A Review of the Nigerian Energy Industry

Shale driller debt burden puts 400,000 oil barrels at risk

21 September 2015, News Wires – As much as 400,000 barrels a day of oil production is at risk as U.S. shale companies like Samson Resources Co. run out of money and are forced to slow drilling.

Shale boom - Bloomberg
Shale boom (Photo: Bloomberg)

Total debt for half of the companies in a Bloomberg index of more than 60 producers has risen to a level that represents 40 percent of their enterprise value. It’s a sign of distress that shows equity values falling in the face of oil’s crash, said Rob Thummel, a managing director and portfolio manager at Tortoise Capital Advisors LLC who helps manage $15.6 billion.

The companies facing high debt loads, which include Encana Corp. and Chesapeake Energy Corp., produced 1.1 million barrels of oil a day in the second quarter of this year, according to data compiled by Bloomberg. If more companies file for bankruptcy as Samson did Wednesday, or embrace the kinds of draconian cuts needed to survive, output could fall by 200,000 to 400,000 barrels, Thummel said. That’s about the amount of oil from Oklahoma, the sixth-largest producing state, which pumped 356,000 barrels a day in June, government data show.

“We are going to see a major response because these financially challenged companies won’t be able to produce as much as they did in the past,” he said.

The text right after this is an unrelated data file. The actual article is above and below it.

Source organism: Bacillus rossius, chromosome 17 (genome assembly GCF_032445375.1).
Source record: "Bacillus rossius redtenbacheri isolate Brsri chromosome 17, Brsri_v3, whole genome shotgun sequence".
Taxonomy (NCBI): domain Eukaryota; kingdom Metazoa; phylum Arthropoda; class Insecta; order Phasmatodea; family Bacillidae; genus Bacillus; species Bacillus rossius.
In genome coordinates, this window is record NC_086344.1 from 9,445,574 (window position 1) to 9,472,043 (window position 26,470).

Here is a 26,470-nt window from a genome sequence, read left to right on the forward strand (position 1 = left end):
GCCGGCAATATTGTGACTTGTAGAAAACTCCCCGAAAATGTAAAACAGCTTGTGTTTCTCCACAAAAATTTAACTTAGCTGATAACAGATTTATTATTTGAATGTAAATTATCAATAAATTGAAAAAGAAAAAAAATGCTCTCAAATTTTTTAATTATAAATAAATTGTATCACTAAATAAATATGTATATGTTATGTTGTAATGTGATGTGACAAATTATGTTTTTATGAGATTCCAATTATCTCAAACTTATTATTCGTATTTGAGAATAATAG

As companies run low on cash, they may be forced to idle drilling rigs, confront bankruptcy or seek more-expensive financing and sell assets.

Producers who hoped for a price rebound later this year have so far been disappointed. U.S. oil futures fell to $45.06 Friday in New York before rebounding to $45.32 at 10:21 a.m. Futures are down by half in the past year. A glut of crude may keep oil prices low for the next 15 years, according to Goldman Sachs Group Inc.


Most shale companies can’t make money at Goldman’s $50 price forecast. With less demand now from investors for new shares or debt, producers face a handful of grim choices. Those that opt for bankruptcy or debt restructuring are likely to slow drilling, said Marc Schwartz, a partner at consultant HSSK LLC who works on energy bankruptcy and debt deals.

  • Bloomberg
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